Is Indica or Sativa Better for Nausea?

Disclaimer: None of what is published on is intended to be professional medical advice. Consult your health practitioner regarding any medical treatment or diagnosis.

People dealing with nausea have a number of options to turn to, including pharmaceutical drugs and over-the-counter medications. Of course, in today’s world, cannabis is also an option!

Cannabis has been shown to be an appropriate solution for nausea relief, but among the many strains available to consumers, it can be challenging to decide what specific options are best to remedy symptoms like nausea. Between indica and sativa, aiding in symptom relief for other conditions like insomnia or depression is a bit more straightforward.

But where should consumers turn when they need relief from nausea? We’re examining the relationship between cannabis and nausea today, and whether indica or sativa strains are the best options to obtain relief.

Key Takeaways

  • Nausea is a common symptom often associated with other conditions, though cannabis may provide symptomatic relief.
  • While research on cannabis and nausea relief is still in progress, and we’re working on understanding the full relationship between cannabis and nausea, there are a number of key elements we know are related.
  • There is some benefit to thinking about indica and sativa when it comes to nausea, and it’s possible that more often than not indicas may be a better option, though we’re finding that cannabinoid content the ratio of CBD and THC may be important.
dark red cube shaped gummies

    What is Nausea?

    Most of us have probably felt nauseous at some point. Nausea is that “sick to your stomach” feeling, or could present as discomfort or pain in the back of your throat, stomach, or lower abdomen. Nausea can make you feel like vomiting, though it doesn’t always lead to vomiting; you may have difficulty swallowing or feel dizzy or lightheaded.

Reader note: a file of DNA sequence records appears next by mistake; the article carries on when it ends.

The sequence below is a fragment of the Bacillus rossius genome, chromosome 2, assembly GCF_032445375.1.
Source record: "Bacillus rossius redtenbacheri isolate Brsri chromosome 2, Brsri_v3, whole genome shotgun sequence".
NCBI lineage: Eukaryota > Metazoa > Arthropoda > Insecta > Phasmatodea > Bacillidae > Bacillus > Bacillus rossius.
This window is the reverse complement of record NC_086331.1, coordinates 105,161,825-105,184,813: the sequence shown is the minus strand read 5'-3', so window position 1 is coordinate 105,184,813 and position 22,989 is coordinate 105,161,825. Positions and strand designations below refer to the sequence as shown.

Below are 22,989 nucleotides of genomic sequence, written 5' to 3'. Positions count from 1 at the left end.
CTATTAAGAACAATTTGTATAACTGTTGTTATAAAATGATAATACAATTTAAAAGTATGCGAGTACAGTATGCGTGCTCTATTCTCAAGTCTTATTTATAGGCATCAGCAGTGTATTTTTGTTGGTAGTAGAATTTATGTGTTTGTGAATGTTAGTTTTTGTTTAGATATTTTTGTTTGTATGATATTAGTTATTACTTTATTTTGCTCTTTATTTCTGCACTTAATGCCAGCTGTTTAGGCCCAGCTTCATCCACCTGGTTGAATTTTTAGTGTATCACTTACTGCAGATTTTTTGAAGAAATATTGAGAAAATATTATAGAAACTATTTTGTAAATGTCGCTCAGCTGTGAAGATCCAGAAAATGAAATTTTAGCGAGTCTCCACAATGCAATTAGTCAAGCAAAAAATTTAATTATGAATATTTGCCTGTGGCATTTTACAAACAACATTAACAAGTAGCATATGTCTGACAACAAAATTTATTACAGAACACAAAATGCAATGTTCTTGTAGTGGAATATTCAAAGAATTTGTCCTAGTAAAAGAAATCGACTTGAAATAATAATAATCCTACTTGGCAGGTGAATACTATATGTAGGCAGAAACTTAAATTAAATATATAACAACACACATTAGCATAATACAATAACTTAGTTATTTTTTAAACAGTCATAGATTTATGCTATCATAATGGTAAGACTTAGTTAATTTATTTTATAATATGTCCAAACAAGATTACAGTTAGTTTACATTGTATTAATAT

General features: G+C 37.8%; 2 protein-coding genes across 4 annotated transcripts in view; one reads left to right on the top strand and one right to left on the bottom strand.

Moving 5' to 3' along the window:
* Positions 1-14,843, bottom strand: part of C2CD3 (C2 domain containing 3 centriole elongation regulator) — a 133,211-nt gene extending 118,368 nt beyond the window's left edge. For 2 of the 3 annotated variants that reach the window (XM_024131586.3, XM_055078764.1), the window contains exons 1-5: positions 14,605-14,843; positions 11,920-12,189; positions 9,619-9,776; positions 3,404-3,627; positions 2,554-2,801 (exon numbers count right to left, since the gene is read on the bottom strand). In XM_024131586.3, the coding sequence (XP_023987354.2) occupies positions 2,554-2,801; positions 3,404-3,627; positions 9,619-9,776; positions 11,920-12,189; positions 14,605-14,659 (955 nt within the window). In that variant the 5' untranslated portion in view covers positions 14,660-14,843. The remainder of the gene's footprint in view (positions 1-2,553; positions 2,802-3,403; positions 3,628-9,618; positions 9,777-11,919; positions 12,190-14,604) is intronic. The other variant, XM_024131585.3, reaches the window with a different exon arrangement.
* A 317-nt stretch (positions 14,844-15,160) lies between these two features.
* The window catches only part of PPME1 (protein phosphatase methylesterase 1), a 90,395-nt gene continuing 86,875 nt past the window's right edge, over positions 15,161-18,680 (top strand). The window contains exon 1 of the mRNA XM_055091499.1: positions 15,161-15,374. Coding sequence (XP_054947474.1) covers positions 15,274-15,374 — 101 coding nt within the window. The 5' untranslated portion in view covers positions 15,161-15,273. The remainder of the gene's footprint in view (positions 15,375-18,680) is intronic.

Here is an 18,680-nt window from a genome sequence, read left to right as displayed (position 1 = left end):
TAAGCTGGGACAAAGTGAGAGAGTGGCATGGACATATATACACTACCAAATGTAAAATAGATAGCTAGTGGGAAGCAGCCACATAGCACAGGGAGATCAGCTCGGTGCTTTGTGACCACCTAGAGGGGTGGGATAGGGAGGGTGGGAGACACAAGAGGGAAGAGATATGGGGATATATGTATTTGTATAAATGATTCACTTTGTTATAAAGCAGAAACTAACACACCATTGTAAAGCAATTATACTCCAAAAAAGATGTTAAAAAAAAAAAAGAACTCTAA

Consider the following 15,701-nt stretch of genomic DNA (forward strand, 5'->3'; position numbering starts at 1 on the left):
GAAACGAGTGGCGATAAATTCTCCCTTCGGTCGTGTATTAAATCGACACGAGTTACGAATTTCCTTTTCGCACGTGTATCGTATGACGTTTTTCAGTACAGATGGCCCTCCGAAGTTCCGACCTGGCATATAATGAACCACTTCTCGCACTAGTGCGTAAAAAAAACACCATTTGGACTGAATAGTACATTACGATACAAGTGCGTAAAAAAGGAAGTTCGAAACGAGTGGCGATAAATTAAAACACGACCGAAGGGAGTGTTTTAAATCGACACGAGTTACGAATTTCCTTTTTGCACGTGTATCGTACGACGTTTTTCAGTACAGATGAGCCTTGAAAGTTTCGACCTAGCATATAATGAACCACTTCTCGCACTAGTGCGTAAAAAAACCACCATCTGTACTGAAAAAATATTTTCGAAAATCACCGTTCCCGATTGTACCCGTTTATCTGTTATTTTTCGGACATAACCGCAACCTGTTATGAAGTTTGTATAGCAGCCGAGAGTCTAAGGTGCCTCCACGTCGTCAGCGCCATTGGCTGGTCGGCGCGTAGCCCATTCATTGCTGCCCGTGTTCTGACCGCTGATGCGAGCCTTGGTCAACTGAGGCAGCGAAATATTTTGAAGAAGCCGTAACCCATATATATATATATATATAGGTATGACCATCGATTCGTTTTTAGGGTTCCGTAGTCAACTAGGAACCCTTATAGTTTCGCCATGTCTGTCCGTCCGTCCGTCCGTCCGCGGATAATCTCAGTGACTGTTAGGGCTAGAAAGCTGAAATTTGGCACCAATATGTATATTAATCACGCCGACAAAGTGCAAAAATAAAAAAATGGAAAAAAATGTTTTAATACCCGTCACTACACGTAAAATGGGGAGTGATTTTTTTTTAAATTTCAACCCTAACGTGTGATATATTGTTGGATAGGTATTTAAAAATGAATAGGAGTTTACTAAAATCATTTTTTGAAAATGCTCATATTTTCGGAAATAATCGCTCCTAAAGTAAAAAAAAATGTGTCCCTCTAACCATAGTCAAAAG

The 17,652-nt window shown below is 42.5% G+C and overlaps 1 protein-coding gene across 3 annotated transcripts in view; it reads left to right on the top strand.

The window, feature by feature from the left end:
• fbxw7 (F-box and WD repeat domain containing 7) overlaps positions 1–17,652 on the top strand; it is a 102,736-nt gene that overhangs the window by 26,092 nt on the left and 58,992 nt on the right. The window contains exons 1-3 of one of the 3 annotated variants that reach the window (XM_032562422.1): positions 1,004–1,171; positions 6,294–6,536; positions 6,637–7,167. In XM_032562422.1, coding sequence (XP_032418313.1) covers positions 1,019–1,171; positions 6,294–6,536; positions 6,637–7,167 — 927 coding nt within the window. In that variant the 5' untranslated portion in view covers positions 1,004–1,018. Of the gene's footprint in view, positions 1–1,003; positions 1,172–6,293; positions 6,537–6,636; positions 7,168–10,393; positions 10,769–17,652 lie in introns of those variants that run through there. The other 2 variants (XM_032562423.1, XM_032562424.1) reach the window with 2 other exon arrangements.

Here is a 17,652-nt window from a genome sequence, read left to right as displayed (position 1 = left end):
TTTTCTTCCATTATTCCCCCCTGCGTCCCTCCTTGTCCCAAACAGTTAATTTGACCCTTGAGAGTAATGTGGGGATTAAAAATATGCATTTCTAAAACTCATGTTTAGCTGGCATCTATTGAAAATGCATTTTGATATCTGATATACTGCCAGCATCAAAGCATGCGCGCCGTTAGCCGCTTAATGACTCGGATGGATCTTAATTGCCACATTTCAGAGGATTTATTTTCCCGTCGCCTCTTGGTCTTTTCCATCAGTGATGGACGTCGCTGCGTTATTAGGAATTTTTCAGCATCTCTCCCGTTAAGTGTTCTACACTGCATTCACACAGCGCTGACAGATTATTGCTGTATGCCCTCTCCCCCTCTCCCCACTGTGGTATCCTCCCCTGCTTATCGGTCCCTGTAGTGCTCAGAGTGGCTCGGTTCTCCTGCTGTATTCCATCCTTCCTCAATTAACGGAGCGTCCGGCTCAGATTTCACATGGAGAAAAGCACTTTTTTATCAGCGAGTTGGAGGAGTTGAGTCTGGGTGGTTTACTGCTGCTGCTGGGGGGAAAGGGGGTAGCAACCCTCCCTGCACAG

Nausea by itself isn’t a disease but rather can be a symptom of other conditions like the flu, food poisoning, motion sickness, migraines, and can also be a side effect of treatments for diseases like cancer.

    Does Cannabis Help With Nausea?

    Growing evidence suggests that cannabis may indeed assist with nausea. That said, as is the case with most information surrounding cannabis and symptom relief, research is still limited, and we still have a lot to learn.

    The subject is often highlighted when it comes to chemotherapy treatments in cancer patients, in that cannabis is understood as being beneficial in controlling chemotherapy-related nausea. In many states with legal medical cannabis, cancer is a qualifying condition as cannabis can help to lessen the severity of many symptoms.

    It can be a complicated topic, as cannabis can actually induce vomiting in some users, known as cannabis hyperemesis syndrome. But still, multiple studies have affirmed that cannabis and nausea treatment definitely have a link. Another study found that the vast majority of patients using cannabis to treat nausea experience relief, with more than 96% reporting relief within an hour.

    Flower or vaporizers are generally considered the best option, but edibles can work too. The effects of vaporizers or smoking flower offer quicker relief, but the effects of edibles may last longer.

    Is Indica or Sativa Better for Nausea?

    When seeking out a strain for nausea relief, or any symptom relief, many consumers wonder whether an indica or sativa is more suitable for the task. Indicas tend to usher in a more relaxing, mellow body high, while sativas are generally more heady, cerebral, and uplifting.

    Automatically, some people may assume that indicas are better since they tend to be a bit more body-focused and restful. In fact, a number of consumers will attest that this is the best way to go.

    But when it comes to indica vs. sativa for nausea, the answer is a bit more complicated than simply opting for one or the other.

    CBD and THC for Nausea

    There may be some relevance to indica and sativa classification when it comes to nausea. Sativas often have a higher concentration of THC, while indica strains generally contain higher concentrations of CBD. That said, we’re finding that this could be a better focus when it comes to cannabis and nausea — not the categorization of indica and sativa but rather the cannabinoid profile.